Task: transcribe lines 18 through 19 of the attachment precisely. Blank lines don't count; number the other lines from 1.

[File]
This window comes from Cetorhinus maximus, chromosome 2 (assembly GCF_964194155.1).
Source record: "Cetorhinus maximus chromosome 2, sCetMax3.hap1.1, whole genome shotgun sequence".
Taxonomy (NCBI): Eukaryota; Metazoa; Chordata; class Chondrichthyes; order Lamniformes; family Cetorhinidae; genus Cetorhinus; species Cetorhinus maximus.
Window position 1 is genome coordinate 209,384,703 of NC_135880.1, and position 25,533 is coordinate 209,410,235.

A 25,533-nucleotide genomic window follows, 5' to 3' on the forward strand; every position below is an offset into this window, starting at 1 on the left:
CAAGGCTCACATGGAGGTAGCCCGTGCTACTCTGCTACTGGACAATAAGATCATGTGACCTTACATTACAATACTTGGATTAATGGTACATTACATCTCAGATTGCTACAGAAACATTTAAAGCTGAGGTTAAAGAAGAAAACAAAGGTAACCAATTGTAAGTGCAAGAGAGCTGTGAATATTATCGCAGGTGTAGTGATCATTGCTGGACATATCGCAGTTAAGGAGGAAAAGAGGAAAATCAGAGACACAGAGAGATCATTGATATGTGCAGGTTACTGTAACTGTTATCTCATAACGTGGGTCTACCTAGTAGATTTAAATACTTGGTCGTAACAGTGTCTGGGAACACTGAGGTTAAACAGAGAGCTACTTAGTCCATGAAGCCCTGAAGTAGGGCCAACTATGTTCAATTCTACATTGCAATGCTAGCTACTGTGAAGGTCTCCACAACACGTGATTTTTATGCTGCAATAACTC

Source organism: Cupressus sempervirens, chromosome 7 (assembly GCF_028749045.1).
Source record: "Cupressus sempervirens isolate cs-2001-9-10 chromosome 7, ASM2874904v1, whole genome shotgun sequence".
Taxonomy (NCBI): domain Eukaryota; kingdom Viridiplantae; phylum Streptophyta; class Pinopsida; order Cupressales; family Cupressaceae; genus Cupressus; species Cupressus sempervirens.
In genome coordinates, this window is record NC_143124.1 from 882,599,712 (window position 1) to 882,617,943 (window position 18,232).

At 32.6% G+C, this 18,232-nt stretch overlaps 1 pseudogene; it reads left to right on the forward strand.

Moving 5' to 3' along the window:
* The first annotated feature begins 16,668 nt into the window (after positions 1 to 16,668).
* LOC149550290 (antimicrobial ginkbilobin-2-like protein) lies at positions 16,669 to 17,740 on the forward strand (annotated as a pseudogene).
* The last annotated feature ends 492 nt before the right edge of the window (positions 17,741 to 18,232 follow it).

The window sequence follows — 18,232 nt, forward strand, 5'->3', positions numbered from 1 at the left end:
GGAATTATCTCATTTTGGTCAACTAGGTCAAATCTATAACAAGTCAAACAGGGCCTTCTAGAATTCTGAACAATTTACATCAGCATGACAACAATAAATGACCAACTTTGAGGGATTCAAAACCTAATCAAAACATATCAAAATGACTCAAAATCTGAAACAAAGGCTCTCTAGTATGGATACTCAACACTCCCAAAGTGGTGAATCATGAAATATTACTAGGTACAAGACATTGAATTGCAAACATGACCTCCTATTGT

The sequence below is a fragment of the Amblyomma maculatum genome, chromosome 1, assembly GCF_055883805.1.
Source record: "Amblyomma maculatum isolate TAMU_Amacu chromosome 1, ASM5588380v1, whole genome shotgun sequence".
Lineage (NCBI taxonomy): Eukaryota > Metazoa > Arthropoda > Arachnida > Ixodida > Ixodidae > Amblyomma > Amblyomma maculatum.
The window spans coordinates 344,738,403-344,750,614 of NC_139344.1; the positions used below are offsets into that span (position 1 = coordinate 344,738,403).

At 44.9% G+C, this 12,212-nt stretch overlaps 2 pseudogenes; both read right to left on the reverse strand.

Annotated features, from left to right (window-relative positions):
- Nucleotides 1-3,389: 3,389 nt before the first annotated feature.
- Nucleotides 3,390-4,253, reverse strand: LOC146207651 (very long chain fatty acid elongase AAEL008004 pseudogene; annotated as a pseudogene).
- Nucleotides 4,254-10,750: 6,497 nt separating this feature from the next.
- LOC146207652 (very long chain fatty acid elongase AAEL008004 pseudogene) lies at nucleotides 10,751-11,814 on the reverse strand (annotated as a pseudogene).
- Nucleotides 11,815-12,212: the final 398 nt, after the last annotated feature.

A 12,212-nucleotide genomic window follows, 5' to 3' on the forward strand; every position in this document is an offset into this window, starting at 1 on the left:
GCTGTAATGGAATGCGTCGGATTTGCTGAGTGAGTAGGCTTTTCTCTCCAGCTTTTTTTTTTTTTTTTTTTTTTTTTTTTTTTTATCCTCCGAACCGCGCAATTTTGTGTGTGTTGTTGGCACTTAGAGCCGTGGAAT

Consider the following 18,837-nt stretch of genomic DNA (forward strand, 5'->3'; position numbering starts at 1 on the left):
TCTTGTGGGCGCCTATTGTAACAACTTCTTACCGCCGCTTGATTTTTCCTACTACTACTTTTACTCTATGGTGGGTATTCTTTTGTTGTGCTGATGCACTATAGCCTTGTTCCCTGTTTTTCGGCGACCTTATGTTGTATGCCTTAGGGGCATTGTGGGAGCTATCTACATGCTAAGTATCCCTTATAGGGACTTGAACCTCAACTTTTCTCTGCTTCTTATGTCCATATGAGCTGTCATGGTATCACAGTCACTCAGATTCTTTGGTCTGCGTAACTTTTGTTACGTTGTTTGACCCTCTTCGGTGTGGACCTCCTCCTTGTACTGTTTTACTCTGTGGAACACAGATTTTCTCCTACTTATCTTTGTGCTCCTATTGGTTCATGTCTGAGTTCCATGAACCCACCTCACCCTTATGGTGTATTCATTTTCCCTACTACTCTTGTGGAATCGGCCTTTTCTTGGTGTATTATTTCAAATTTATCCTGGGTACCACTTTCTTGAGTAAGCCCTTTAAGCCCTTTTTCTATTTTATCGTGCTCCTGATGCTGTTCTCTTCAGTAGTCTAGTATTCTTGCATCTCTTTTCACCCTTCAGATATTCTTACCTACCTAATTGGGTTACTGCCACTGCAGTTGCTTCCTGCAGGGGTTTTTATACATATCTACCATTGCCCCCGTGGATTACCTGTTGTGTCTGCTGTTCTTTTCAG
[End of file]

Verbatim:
The sequence below is a fragment of the Amblyomma maculatum genome, chromosome 1, assembly GCF_055883805.1.
Source record: "Amblyomma maculatum isolate TAMU_Amacu chromosome 1, ASM5588380v1, whole genome shotgun sequence".